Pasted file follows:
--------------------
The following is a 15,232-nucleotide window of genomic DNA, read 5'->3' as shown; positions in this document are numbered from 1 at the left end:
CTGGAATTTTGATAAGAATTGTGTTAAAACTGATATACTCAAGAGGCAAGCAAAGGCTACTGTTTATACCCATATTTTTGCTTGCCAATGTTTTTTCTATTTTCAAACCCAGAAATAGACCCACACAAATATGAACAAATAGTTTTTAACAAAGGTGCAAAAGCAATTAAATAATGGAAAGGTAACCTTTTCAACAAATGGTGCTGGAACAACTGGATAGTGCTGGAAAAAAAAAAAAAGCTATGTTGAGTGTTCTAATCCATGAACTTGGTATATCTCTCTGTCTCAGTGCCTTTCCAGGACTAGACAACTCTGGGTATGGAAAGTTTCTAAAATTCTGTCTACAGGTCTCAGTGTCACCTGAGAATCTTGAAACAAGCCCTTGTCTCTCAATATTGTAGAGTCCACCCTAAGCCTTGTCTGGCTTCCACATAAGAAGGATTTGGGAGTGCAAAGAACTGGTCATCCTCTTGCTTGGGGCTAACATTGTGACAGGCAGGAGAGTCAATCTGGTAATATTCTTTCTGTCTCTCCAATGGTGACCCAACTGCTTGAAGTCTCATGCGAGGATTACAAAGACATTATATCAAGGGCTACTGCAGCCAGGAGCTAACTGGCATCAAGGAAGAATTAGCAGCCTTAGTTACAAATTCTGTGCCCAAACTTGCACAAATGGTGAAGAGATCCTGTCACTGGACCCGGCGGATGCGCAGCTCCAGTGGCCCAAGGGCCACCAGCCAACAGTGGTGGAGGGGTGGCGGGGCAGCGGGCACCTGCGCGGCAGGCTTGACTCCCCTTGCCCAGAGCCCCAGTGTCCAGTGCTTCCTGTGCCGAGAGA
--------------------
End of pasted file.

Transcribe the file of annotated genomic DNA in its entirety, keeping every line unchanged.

The following is a 15,232-nucleotide window of genomic DNA, read 5'->3' as shown; positions in this document are numbered from 1 at the left end:
CTGGAATTTTGATAAGAATTGTGTTAAAACTGATATACTCAAGAGGCAAGCAAAGGCTACTGTTTATACCCATATTTTTGCTTGCCAATGTTTTTTCTATTTTCAAACCCAGAAATAGACCCACACAAATATGAACAAATAGTTTTTAACAAAGGTGCAAAAGCAATTAAATAATGGAAAGGTAACCTTTTCAACAAATGGTGCTGGAACAACTGGATAGTGCTGGAAAAAAAAAAAAAGCTATGTTGAGTGTTCTAATCCATGAACTTGGTATATCTCTCTGTCTCAGTGCCTTTCCAGGACTAGACAACTCTGGGTATGGAAAGTTTCTAAAATTCTGTCTACAGGTCTCAGTGTCACCTGAGAATCTTGAAACAAGCCCTTGTCTCTCAATATTGTAGAGTCCACCCTAAGCCTTGTCTGGCTTCCACATAAGAAGGATTTGGGAGTGCAAAGAACTGGTCATCCTCTTGCTTGGGGCTAACATTGTGACAGGCAGGAGAGTCAATCTGGTAATATTCTTTCTGTCTCTCCAATGGTGACCCAACTGCTTGAAGTCTCATGCGAGGATTACAAAGACATTATATCAAGGGCTACTGCAGCCAGGAGCTAACTGGCATCAAGGAAGAATTAGCAGCCTTAGTTACAAATTCTGTGCCCAAACTTGCACAAATGGTGAAGAGATCCTGTCACTGGACCCGGCGGATGCGCAGCTCCAGTGGCCCAAGGGCCACCAGCCAACAGTGGTGGAGGGGTGGCGGGGCAGCGGGCACCTGCGCGGCAGGCTTGACTCCCCTTGCCCAGAGCCCCAGTGTCCAGTGCTTCCTGTGCCGAGAGA